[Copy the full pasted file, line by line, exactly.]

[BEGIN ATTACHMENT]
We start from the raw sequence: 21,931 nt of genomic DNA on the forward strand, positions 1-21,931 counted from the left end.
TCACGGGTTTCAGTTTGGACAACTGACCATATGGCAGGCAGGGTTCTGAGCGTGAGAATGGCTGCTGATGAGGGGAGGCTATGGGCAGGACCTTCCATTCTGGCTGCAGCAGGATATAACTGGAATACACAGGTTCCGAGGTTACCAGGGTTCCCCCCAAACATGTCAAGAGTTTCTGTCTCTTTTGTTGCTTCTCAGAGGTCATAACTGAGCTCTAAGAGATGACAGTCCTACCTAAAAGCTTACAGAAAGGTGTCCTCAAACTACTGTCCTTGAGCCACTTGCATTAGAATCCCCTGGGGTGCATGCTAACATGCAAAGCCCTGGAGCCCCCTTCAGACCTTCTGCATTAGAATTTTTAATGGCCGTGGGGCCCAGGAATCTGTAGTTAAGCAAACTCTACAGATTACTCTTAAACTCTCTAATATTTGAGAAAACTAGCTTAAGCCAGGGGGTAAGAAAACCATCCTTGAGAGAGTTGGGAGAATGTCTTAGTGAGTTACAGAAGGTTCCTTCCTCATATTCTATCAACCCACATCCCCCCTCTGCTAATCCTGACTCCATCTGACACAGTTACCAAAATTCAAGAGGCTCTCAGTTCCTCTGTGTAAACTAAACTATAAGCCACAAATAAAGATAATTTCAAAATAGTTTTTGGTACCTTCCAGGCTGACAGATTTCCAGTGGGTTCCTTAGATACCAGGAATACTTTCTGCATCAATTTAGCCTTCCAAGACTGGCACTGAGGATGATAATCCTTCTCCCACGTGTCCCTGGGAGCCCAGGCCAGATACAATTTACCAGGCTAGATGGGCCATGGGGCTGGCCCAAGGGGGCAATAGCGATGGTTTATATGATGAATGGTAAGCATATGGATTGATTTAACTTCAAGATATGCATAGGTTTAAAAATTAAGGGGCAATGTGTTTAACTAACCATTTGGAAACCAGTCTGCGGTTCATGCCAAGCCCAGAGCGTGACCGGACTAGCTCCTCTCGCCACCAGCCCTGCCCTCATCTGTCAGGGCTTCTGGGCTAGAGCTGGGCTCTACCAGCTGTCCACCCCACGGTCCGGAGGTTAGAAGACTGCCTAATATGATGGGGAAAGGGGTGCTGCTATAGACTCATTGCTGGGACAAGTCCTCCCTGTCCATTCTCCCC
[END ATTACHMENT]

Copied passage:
We start from the raw sequence: 21,931 nt of genomic DNA on the forward strand, positions 1-21,931 counted from the left end.
TCACGGGTTTCAGTTTGGACAACTGACCATATGGCAGGCAGGGTTCTGAGCGTGAGAATGGCTGCTGATGAGGGGAGGCTATGGGCAGGACCTTCCATTCTGGCTGCAGCAGGATATAACTGGAATACACAGGTTCCGAGGTTACCAGGGTTCCCCCCAAACATGTCAAGAGTTTCTGTCTCTTTTGTTGCTTCTCAGAGGTCATAACTGAGCTCTAAGAGATGACAGTCCTACCTAAAAGCTTACAGAAAGGTGTCCTCAAACTACTGTCCTTGAGCCACTTGCATTAGAATCCCCTGGGGTGCATGCTAACATGCAAAGCCCTGGAGCCCCCTTCAGACCTTCTGCATTAGAATTTTTAATGGCCGTGGGGCCCAGGAATCTGTAGTTAAGCAAACTCTACAGATTACTCTTAAACTCTCTAATATTTGAGAAAACTAGCTTAAGCCAGGGGGTAAGAAAACCATCCTTGAGAGAGTTGGGAGAATGTCTTAGTGAGTTACAGAAGGTTCCTTCCTCATATTCTATCAACCCACATCCCCCCTCTGCTAATCCTGACTCCATCTGACACAGTTACCAAAATTCAAGAGGCTCTCAGTTCCTCTGTGTAAACTAAACTATAAGCCACAAATAAAGATAATTTCAAAATAGTTTTTGGTACCTTCCAGGCTGACAGATTTCCAGTGGGTTCCTTAGATACCAGGAATACTTTCTGCATCAATTTAGCCTTCCAAGACTGGCACTGAGGATGATAATCCTTCTCCCACGTGTCCCTGGGAGCCCAGGCCAGATACAATTTACCAGGCTAGATGGGCCATGGGGCTGGCCCAAGGGGGCAATAGCGATGGTTTATATGATGAATGGTAAGCATATGGATTGATTTAACTTCAAGATATGCATAGGTTTAAAAATTAAGGGGCAATGTGTTTAACTAACCATTTGGAAACCAGTCTGCGGTTCATGCCAAGCCCAGAGCGTGACCGGACTAGCTCCTCTCGCCACCAGCCCTGCCCTCATCTGTCAGGGCTTCTGGGCTAGAGCTGGGCTCTACCAGCTGTCCACCCCACGGTCCGGAGGTTAGAAGACTGCCTAATATGATGGGGAAAGGGGTGCTGCTATAGACTCATTGCTGGGACAAGTCCTCCCTGTCCATTCTCCCC